Thursday 13 January 2011

Diversity hiring

Fortunately, we've never had diversity mandates forced on us at Canterbury. A report from the field in the US:
Even in this economy, we've had trouble recruiting minority faculty. We've made offers, but we keep losing out to places with higher salaries or lower teaching loads. Minority candidates are in much higher demand than others, so even in this market, they can command offers far sweeter than what we can muster. And faculty salaries here are determined by a pretty mechanistic collective bargaining agreement.

We've exhausted the low-hanging fruit. We advertise in venues likelier to attract minority applicants. We have racially mixed search committees. We screen job posting language carefully to ensure that nothing in them creates unnecessary barriers. The low-cost, nonconflictual stuff is already done.

Which means, in practice, that the available options are few.

One is to simply make the salary offers the contract allows, and to hope for the best. When we get turned down, turn to whomever else is available. It's legally clean, but in practice, it makes an already very white faculty that much whiter. It winds up placing a value of 'zero' on diversity, with predictable results.

Another would be to go above the grid and simply endure the grievances. If paying an extra, say, 5k will make the difference, and the Trustees have determined that the difference is worth making, then so be it. The advantage of this approach is that it stands a greater chance of actually recruiting people. The disadvantages, though, are several. For one, it virtually guarantees protracted legal battles with the union. For another, it stirs up resentments that tend to get ugly fast. And at a really basic level, it raises the question of just what, exactly, the candidate is being paid for.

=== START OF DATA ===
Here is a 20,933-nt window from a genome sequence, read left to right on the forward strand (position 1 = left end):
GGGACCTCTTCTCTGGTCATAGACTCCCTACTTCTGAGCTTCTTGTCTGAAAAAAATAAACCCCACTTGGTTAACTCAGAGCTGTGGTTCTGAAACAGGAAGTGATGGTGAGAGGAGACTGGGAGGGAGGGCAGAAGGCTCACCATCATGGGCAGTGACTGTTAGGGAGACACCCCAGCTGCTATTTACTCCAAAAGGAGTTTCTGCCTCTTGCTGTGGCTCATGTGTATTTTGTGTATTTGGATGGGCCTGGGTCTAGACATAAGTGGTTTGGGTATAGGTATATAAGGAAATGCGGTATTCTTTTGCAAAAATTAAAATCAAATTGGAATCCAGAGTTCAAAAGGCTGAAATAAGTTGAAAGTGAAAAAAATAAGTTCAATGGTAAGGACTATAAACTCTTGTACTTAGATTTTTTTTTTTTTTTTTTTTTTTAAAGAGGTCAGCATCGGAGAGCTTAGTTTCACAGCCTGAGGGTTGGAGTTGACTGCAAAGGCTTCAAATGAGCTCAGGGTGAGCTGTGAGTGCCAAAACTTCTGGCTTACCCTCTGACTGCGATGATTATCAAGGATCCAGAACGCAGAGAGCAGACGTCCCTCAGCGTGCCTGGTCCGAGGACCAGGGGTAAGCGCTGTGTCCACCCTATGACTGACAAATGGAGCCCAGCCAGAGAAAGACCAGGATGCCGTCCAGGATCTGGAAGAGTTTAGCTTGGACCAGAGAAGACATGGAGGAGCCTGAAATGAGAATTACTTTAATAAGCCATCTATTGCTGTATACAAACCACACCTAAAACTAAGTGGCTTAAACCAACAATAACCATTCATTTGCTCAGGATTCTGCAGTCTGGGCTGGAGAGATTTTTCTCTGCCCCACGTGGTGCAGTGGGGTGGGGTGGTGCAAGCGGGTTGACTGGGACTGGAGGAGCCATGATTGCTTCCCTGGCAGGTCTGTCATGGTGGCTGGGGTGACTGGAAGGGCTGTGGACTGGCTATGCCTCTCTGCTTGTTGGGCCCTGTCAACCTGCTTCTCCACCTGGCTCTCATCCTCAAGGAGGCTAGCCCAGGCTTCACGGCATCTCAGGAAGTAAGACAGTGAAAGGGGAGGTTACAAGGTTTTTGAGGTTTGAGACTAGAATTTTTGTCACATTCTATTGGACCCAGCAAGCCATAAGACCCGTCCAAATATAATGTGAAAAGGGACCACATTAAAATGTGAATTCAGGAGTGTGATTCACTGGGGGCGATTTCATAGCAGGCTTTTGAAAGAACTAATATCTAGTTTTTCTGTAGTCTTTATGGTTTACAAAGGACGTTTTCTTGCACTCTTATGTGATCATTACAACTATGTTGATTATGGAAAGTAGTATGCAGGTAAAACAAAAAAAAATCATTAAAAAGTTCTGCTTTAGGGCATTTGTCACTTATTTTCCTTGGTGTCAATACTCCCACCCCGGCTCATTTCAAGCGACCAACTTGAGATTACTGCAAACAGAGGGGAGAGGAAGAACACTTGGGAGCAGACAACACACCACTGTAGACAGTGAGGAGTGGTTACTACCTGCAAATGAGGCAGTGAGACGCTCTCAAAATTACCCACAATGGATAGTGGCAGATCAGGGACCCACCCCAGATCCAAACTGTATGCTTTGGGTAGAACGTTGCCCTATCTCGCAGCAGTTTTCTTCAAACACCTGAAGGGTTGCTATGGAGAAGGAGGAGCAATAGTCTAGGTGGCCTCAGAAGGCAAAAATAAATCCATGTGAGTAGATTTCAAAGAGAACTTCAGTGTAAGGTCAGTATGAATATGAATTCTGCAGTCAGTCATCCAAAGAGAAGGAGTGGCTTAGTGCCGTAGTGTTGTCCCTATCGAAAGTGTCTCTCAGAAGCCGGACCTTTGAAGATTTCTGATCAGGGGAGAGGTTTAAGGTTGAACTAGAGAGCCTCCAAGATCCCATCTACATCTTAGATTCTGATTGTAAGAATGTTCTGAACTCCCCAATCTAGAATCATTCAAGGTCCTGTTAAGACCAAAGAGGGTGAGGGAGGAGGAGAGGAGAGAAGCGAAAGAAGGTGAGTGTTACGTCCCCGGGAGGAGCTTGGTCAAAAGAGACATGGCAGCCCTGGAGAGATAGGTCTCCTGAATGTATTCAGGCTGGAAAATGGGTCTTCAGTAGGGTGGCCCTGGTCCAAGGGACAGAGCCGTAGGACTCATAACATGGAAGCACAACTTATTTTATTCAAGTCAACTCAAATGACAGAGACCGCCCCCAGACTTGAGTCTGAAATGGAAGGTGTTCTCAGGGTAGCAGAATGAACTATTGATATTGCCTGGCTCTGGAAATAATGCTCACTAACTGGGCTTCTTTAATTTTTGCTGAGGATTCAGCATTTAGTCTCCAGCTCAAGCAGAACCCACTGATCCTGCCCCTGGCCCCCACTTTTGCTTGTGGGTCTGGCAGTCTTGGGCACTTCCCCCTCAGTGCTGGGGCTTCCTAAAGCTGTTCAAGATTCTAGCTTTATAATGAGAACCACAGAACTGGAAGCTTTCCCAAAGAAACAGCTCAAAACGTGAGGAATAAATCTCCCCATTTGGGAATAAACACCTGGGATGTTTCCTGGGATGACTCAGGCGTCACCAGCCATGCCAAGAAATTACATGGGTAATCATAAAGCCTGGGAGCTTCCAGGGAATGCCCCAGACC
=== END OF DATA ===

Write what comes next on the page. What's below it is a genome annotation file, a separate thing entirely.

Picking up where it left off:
Our Department is rather diverse. Judging by the flags next to our profile pictures, we've four full Kiwis, six half-Kiwis, three full Americans, one half-American, a Pole, a Canadian, two half-Canadians, a Finn, a Slovak, a half-Spaniard, three half-Brits, a Czech, a half-Frenchman, two Indians, two undisclosed (one German, one Kiwi) and some clown from Gondor. Maybe it's easier assembling an international cast if you're outside the States; the US seems committed to making it hard for foreigners getting PhDs in the states to stay there. Or maybe that's not the kind of diversity they're trying to achieve.

We're very lucky that, thus far, folks here seem to recognize that imposing quotas on departments forcing them to reflect the ethnic makeup of New Zealand would be devastating.


  1. But do you have the 'right' type of diversity? Only four out of twenty four academic staff are women and two of them are not even at the level of lecturer. Does the staff reflect the ethnic composition of New Zealand? Not at all. Ah, the impossibility of achieving diversity in a small sample.

  2. I tend to think that it's the composition of the set of qualified economists on the market that ought to form the relevant comparison group.